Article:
Forum Tips and Tricks Show/Discuss examples of how you've mounted your bullet cameras

This topic contains 5 replies, has 3 voices, and was last updated by  andreleblancjr 6 months, 3 weeks ago.

Viewing 6 posts - 1 through 6 (of 6 total)
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  • #1256820

    andreleblancjr
    Participant

    I am the proud owner of (2) RLC-510A cameras. I'm curious to know how other people have mounted their bullet cameras outside.
    For example

      * Did anyone mount the camera(s) on vinyl siding? On brickwork?
      * If so, how? And what additional hardware did you need, if any?

    For me, having three pigtails but only one cutout in the mounting plate is confusing. What am I supposed to do with the remaining cables? Currently, I'm using this to hold all the cables. In the cap, I cut out a hole to pass the cables through. Then the bundle of cables are inside, along with the ethernet coming in from the side. The camera itself is mounted flush on the cap.
    This setup seems logical to me, but I could very well be missing some other setup that is way more obvious once I see.

    #1258660

    Steve H.
    Participant

    I chose to mount mine in a similar fashion. I found some white, weatherproof boxes on Amazon that were predrilled and tapped with the mounting hole pattern and with a center hole for the cables to pass through.

    #1258740

    andreleblancjr
    Participant

    Steve, ya got a link to the box you used?
    What type of surface did you mount the box to?

    #1259284

    Str1d3r
    Participant

    I did the same as what you used on a few cameras but ended up getting the metal boxes for the rest. They are a bit pricey in comparison to the plastic boxes but for simplicity I just added it to the cost of the cameras while on sale. From the accessories tab.

    Just toss the mounting screws that come with them and get some stainless steel or galvanized screws. For brick use some plastic anchors and use a masonry drill bit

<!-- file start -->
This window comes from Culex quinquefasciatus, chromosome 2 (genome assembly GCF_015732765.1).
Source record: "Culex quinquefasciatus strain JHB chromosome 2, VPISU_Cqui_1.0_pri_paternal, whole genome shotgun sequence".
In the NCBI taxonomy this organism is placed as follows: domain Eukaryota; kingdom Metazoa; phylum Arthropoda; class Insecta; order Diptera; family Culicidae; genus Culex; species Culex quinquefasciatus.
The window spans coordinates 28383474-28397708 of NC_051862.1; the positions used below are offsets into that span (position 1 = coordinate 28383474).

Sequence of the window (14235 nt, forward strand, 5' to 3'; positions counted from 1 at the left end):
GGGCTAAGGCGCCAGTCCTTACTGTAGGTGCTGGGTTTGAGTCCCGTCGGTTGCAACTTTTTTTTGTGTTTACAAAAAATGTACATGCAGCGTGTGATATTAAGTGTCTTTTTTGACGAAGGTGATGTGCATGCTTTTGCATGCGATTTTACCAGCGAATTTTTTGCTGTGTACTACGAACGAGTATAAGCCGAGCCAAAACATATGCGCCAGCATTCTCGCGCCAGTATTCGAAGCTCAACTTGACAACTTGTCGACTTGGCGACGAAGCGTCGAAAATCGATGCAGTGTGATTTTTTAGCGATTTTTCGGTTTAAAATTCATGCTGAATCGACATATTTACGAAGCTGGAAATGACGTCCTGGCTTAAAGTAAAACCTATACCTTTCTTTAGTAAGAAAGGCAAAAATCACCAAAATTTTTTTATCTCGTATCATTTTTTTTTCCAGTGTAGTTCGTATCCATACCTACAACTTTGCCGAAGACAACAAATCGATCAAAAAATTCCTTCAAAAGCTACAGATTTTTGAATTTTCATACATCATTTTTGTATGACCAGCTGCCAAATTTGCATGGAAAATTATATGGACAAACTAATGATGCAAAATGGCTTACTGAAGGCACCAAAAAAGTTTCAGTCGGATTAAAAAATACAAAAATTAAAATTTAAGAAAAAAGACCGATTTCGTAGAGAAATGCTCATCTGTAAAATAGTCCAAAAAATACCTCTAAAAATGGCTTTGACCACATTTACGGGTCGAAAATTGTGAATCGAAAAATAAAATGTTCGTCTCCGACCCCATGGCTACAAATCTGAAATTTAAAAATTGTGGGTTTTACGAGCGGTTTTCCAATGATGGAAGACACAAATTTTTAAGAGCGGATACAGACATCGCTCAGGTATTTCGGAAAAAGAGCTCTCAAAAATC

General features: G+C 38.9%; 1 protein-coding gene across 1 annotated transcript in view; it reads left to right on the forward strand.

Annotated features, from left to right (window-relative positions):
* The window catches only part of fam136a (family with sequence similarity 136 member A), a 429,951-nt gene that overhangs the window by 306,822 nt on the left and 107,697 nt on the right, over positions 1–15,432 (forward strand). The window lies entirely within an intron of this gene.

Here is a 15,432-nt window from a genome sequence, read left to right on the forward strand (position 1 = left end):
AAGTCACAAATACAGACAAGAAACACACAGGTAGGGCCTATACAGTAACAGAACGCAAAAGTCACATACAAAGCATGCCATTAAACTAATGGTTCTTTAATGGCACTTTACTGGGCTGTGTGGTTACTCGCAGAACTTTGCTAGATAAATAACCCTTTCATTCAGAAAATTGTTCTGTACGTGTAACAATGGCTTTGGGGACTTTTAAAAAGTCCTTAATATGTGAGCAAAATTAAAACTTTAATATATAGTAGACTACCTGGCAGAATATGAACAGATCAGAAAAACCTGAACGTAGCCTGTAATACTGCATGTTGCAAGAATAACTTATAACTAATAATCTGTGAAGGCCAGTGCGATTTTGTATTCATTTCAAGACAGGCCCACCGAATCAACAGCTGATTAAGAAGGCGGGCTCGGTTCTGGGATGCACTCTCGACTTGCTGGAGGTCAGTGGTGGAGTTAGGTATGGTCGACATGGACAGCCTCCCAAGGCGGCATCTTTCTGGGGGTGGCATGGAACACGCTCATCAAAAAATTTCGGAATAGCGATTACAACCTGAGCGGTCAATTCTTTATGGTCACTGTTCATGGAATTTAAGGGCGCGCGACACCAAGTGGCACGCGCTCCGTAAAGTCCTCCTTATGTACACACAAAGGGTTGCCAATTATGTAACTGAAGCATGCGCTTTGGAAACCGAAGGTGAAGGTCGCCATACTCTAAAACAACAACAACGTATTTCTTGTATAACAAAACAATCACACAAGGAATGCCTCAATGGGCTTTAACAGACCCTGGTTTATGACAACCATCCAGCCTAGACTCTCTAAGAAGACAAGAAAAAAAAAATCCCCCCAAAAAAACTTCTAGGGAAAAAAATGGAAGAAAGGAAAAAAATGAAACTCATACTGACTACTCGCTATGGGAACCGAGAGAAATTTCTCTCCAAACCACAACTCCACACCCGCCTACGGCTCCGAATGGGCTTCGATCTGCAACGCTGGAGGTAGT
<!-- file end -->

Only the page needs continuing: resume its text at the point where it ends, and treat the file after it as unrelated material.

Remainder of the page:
• This reply was modified 8 months, 3 weeks ago by  Str1d3r.
    #1259454

    Steve H.
    Participant

    The box I used is this: http://www.amazon.com/dp/B08742VFPT
    At the time I got them they were $10 each; more than I wanted to pay, but they're white to match the cameras and house, so the wife objects less to them. The base of the B800 cameras fits one of the hole patterns provided. It also covers the majority of the unused holes, but not all. I attached them to stuccoed walls under the eaves of my house.

    #1375761

    andreleblancjr
    Participant

    To follow up on my original post, and hoping others might follow suit... Here is what my installation process looked like.

    The box that I used from Home Depot, linked in my original post.
    1-box

    I shaved off the external tabs and then painted them to more closely match the brickwork they were going to be mounted to.
    2-paint

    Close up of the box. (I removed the gasket prior to painting)
    3-texture

    I had to use different screws than what were supplied. The cameras come with small screws and plastic anchors that look like they're meant for drywall, and not really outdoor applications.
    I used what were essentially self-tapping metal screws.
    4-cap-top

    I wrapped the back of the screws to prevent the cables from getting pierced and to act ever-so-slightly as a retainer.
    5-cap-bottom

    I then mounted the boxes up on the house. I initially planned on using Tapcon screws, but ended up using big steel screws. They actually worked better in the pilot holes in the brick. (Previous to mounting the boxes, I drilled a hole in the top channel area to feed the ethernet cable.
    6-on-house

    It got a wee bit tricky at this point. I had to drill my hole to the inside of the garage and run the open ethernet cable through the hole, and then into the hole in the box. Only then could I crimp the RJ45 connector on to the cable. This was the slightly harder way of doing it because I didn't want to drill a hold large enough for the RJ45 cable to passthrough. My intent is to keep the box as weathertight as possible. Smaller hole; smaller area to seal. (I didn't get any pictures of this step.) Once that was done, I had to connect the entire cap/camera assembly, and then wind up those cables so I could screw the cap on. This was also kinda tricky to keep the gasket in place and not pinch the bundle of wires that wanted to push out from the inside. I plan on going back and spray painting the cable at some point. (Of course, masking off the wall behind it, and the front of the camera...just in case!)
    7-mounted

    8-poe-switch
    Lastly, is the POE switch that I mounted in the top corner of my garage. There's very little extra wiring between it and the cameras. The switch then feeds back down to a hole going into my basement where it plugs into the primary router.

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